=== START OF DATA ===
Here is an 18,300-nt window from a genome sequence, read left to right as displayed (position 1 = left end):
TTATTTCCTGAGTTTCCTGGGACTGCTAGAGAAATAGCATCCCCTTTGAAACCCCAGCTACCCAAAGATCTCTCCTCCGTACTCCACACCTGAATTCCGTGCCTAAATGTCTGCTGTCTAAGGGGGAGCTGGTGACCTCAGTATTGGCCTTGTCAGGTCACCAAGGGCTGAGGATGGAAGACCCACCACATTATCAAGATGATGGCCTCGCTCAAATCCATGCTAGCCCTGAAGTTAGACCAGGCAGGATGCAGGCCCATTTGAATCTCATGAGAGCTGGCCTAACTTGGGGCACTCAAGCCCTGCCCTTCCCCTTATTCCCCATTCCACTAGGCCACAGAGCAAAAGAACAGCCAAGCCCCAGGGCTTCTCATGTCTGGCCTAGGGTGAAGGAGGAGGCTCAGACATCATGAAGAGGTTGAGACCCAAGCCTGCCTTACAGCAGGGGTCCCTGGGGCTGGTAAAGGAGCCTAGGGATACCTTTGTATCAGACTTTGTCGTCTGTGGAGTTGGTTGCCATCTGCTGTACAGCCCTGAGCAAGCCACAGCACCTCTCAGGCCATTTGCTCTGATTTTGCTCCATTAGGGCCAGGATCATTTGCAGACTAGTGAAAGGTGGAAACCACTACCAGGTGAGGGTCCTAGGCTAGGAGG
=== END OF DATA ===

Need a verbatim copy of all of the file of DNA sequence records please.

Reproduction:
Here is an 18,300-nt window from a genome sequence, read left to right as displayed (position 1 = left end):
TTATTTCCTGAGTTTCCTGGGACTGCTAGAGAAATAGCATCCCCTTTGAAACCCCAGCTACCCAAAGATCTCTCCTCCGTACTCCACACCTGAATTCCGTGCCTAAATGTCTGCTGTCTAAGGGGGAGCTGGTGACCTCAGTATTGGCCTTGTCAGGTCACCAAGGGCTGAGGATGGAAGACCCACCACATTATCAAGATGATGGCCTCGCTCAAATCCATGCTAGCCCTGAAGTTAGACCAGGCAGGATGCAGGCCCATTTGAATCTCATGAGAGCTGGCCTAACTTGGGGCACTCAAGCCCTGCCCTTCCCCTTATTCCCCATTCCACTAGGCCACAGAGCAAAAGAACAGCCAAGCCCCAGGGCTTCTCATGTCTGGCCTAGGGTGAAGGAGGAGGCTCAGACATCATGAAGAGGTTGAGACCCAAGCCTGCCTTACAGCAGGGGTCCCTGGGGCTGGTAAAGGAGCCTAGGGATACCTTTGTATCAGACTTTGTCGTCTGTGGAGTTGGTTGCCATCTGCTGTACAGCCCTGAGCAAGCCACAGCACCTCTCAGGCCATTTGCTCTGATTTTGCTCCATTAGGGCCAGGATCATTTGCAGACTAGTGAAAGGTGGAAACCACTACCAGGTGAGGGTCCTAGGCTAGGAGG